Advancing the state of geospatial electrification modelling: New data, methods, applications, insight and electrification investment outlooks

Time: Mon 2020-06-15 10.00

Location:, http://Vid fysisk närvaro eller Du som saknar dator/ datorvana kan kontakta (English), (English)

Subject area: Energy Technology

Doctoral student: Alexandros Korkovelos , Energisystemanalys

Opponent: Ed Brown, Department of Geography, Loughborough University, United Kingdom

Supervisor: Professor Viktoria Martin, Kemiteknik, Kraft- och värmeteknologi, Tillämpad termodynamik och kylteknik; Professor Mark I. Howells, Energisystemanalys; Francesco Fuso Nerini, Energisystemanalys; Hans-Holger Rogner, Energisystemanalys


Globally, it is estimated that there are approximately 860 million people without access to electricity. Achieving universal electricity access over the next decade – as part of Sustainable Development Goal 7 – indicates that many countries will soon need to set in place roadmaps, action plans and policy for ramping-up electrification. The challenge is significant. It requires the motivation of considerable financial resources so that electricity can reach poor, rural populations in least developed areas. 

A look back at history however, reveals that such a ramp-up of electrification activity is not unprecedented. Many countries in the “Global North” have faced similar challenges about a century ago. Past examples indicate that electrification planning – and ensuing policy – can take different shapes based on underlying social, technological, economic and political conditions. This brings forward the importance of considering inputs that reflect these conditions. It also highlights the need for reliable data and information that best describe the local context (e.g. resource availability, distribution of population, economic activities or infrastructure). While advancements in geo-spatial information technology have greatly improved the availability of such information in the past years, their use in electrification planning is not fully exploited. 

This dissertation aims to advance the state of geospatial electrification modelling by demonstrating new data, methods, applications and insights over the course of four academic papers covering three research questions.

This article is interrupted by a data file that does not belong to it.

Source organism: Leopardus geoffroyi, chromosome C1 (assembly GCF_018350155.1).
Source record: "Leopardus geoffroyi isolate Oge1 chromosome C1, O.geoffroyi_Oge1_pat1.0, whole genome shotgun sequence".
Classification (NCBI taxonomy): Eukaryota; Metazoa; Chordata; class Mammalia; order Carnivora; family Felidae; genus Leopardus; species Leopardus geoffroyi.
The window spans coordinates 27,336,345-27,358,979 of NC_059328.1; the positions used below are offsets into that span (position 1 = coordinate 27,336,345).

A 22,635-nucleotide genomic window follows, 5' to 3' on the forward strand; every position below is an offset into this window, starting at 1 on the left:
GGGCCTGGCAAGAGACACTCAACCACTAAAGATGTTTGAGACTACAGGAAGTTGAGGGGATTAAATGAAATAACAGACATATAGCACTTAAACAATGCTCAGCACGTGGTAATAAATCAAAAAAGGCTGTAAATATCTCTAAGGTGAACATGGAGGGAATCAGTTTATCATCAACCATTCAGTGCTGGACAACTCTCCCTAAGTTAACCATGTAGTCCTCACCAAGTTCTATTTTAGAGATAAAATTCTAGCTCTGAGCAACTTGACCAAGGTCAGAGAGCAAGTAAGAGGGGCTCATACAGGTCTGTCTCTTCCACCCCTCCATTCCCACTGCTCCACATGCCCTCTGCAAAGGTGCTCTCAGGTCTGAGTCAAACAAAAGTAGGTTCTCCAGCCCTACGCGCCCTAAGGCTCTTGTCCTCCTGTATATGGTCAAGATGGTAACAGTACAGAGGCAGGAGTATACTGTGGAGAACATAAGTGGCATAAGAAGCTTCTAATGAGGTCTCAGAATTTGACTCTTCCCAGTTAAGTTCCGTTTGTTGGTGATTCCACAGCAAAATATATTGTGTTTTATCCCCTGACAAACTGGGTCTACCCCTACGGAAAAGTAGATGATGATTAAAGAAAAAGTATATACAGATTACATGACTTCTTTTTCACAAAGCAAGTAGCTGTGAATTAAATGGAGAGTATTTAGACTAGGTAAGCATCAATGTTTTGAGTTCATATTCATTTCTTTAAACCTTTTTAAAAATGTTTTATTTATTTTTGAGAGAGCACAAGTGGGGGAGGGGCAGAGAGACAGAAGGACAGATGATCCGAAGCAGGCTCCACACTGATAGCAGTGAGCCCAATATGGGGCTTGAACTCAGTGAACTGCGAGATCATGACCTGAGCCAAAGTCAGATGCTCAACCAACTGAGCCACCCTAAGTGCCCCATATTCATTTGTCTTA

The first question searches for common – across different times and geographies – patterns, policy dilemmas and constraints related to electrification, the reading of which can shed light on current and future electrification planning activities. In response, paper I takes a retrospective look into the electrification challenge in the United States of America, the United Kingdom, Sweden and China and examines strategies, success stories and failures in each case. Results unveil key lessons regarding the development phases of electrification - with a focus on the role of isolated, small mini-grids. 

The second question asks whether the use of geospatial information technology can introduce new data and methods into an existing modelling framework (e.g. OnSSET) and help tackle electrification planning dilemmas. In response, paper II leverages new open access datasets to provide spatially explicit estimates of small-scale hydropower potential in Sub-Saharan Africa. Paper III demonstrates twenty-six new, updated or missing datasets, the processing of which allows new angles of analysis over electrification planning.

The third research question focuses on how the OnSSET modelling framework can be improved, open sourced and scaled so as to allow a broader audience develop fast, informative, country and context specific electrification investment strategies. Here, papers III and IV, leverage OnSSET’s modular structure, calibrate its functions and develop customized electrification investment outlooks for Malawi and Afghanistan respectively. These, explore different scenarios tuned according to the policy challenges in each country (e.g. gradual electrification in Malawi or planning under conflict risk in Afghanistan). Moreover, this dissertation has expanded OnSSET’s application range as part of the Global Electrification Platform (GEP). The GEP is an open access, collaborative environment that now hosts 216 electrification investment scenarios (together with underlying input data and models) for 59 countries worldwide, thus improving the transparency surrounding their review, reproduction or replication by a broader audience.​